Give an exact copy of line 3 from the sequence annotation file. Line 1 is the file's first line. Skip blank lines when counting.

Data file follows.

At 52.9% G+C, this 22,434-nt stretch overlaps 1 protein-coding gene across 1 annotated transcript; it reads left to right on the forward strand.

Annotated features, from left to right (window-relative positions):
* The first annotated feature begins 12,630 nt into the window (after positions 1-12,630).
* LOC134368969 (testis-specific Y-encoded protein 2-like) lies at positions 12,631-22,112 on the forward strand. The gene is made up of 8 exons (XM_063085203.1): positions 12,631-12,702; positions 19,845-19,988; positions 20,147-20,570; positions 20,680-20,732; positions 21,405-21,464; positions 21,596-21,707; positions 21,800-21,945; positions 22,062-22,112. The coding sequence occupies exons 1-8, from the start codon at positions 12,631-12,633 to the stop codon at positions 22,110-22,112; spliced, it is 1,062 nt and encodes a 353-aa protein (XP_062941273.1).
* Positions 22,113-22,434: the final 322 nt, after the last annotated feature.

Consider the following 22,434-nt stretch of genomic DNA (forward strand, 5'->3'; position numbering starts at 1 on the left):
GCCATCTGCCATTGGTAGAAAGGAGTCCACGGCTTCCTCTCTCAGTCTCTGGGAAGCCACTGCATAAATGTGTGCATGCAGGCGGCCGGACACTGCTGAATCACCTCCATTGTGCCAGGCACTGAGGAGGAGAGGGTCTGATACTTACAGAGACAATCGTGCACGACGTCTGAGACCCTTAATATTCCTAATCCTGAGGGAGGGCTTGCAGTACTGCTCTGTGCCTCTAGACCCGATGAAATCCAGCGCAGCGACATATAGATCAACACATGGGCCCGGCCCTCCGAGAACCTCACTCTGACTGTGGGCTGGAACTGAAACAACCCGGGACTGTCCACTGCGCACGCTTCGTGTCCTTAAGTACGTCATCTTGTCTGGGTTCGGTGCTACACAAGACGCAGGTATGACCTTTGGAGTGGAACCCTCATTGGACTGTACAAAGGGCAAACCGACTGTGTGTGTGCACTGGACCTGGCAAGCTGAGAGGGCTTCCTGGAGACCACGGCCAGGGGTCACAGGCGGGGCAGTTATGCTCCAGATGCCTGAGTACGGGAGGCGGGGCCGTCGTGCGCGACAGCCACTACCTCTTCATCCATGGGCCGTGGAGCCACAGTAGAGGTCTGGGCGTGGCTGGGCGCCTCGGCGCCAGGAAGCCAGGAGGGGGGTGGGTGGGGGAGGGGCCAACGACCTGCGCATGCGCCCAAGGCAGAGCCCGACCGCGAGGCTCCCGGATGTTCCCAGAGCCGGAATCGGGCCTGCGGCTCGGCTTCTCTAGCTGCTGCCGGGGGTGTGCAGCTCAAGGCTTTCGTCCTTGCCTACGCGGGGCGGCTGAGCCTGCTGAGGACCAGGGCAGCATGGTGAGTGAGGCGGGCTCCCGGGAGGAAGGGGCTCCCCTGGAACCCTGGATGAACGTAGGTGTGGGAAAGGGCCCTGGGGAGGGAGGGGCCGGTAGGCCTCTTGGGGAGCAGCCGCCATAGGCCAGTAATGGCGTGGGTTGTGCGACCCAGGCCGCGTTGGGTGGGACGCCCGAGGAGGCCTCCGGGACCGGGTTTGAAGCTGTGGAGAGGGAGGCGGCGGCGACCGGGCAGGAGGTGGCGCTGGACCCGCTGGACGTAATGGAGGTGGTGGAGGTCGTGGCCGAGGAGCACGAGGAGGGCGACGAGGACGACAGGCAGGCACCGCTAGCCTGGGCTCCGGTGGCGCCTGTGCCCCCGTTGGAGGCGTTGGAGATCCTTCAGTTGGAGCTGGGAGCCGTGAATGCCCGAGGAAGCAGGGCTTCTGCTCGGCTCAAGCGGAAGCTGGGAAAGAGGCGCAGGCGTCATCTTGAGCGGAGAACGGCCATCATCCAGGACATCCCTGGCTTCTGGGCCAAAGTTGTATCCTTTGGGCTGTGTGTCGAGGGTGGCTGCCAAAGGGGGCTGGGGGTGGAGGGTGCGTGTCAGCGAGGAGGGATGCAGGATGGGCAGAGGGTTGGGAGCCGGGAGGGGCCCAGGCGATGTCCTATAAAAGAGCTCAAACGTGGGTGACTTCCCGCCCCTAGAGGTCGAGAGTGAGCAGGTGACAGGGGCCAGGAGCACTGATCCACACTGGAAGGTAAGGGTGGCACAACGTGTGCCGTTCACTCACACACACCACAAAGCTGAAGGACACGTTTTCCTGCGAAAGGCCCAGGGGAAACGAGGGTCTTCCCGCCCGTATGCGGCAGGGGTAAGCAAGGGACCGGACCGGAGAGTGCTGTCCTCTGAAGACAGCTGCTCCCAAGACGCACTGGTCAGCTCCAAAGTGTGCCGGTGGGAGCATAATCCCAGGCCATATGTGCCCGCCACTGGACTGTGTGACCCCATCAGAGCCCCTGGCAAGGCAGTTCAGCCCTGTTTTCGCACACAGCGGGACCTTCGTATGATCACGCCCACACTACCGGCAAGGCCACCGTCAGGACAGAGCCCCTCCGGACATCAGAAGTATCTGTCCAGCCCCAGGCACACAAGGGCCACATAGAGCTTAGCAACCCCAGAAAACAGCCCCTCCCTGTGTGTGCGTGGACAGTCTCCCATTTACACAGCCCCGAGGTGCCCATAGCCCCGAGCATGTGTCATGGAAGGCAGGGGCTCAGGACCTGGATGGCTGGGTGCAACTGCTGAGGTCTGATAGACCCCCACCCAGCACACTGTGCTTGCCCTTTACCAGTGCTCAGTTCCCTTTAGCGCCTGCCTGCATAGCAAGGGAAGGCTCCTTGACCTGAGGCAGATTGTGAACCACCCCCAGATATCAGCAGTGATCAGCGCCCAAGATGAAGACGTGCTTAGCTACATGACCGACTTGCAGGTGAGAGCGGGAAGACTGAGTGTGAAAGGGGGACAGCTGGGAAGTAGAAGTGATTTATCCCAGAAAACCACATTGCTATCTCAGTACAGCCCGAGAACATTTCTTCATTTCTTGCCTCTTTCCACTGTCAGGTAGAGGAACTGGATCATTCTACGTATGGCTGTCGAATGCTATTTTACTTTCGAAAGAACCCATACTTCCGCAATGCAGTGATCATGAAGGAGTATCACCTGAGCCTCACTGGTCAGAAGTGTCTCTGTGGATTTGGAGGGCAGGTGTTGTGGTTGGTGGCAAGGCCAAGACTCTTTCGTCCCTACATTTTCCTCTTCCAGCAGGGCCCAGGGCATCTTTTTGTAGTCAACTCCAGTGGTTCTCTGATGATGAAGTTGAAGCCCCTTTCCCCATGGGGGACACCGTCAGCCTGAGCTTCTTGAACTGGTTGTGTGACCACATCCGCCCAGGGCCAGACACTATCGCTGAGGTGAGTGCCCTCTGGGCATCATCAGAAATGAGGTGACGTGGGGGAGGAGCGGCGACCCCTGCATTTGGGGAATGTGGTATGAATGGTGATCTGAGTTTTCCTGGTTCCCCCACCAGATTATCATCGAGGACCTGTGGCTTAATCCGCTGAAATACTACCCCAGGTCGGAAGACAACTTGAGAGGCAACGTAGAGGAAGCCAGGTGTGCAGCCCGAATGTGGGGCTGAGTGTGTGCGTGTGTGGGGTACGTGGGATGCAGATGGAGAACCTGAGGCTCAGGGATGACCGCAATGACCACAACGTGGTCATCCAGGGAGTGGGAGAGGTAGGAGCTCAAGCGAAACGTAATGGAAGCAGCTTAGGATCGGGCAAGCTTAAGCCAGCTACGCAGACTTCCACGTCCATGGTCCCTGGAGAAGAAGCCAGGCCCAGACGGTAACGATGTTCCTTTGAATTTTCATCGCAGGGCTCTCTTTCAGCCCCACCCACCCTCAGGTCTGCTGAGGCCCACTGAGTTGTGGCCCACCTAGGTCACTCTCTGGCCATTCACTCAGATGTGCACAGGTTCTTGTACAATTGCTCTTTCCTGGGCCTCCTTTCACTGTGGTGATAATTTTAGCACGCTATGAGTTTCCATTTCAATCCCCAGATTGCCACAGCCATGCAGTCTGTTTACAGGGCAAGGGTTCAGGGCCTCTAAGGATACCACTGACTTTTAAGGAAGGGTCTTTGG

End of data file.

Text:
* The first annotated feature begins 12,630 nt into the window (after positions 1-12,630).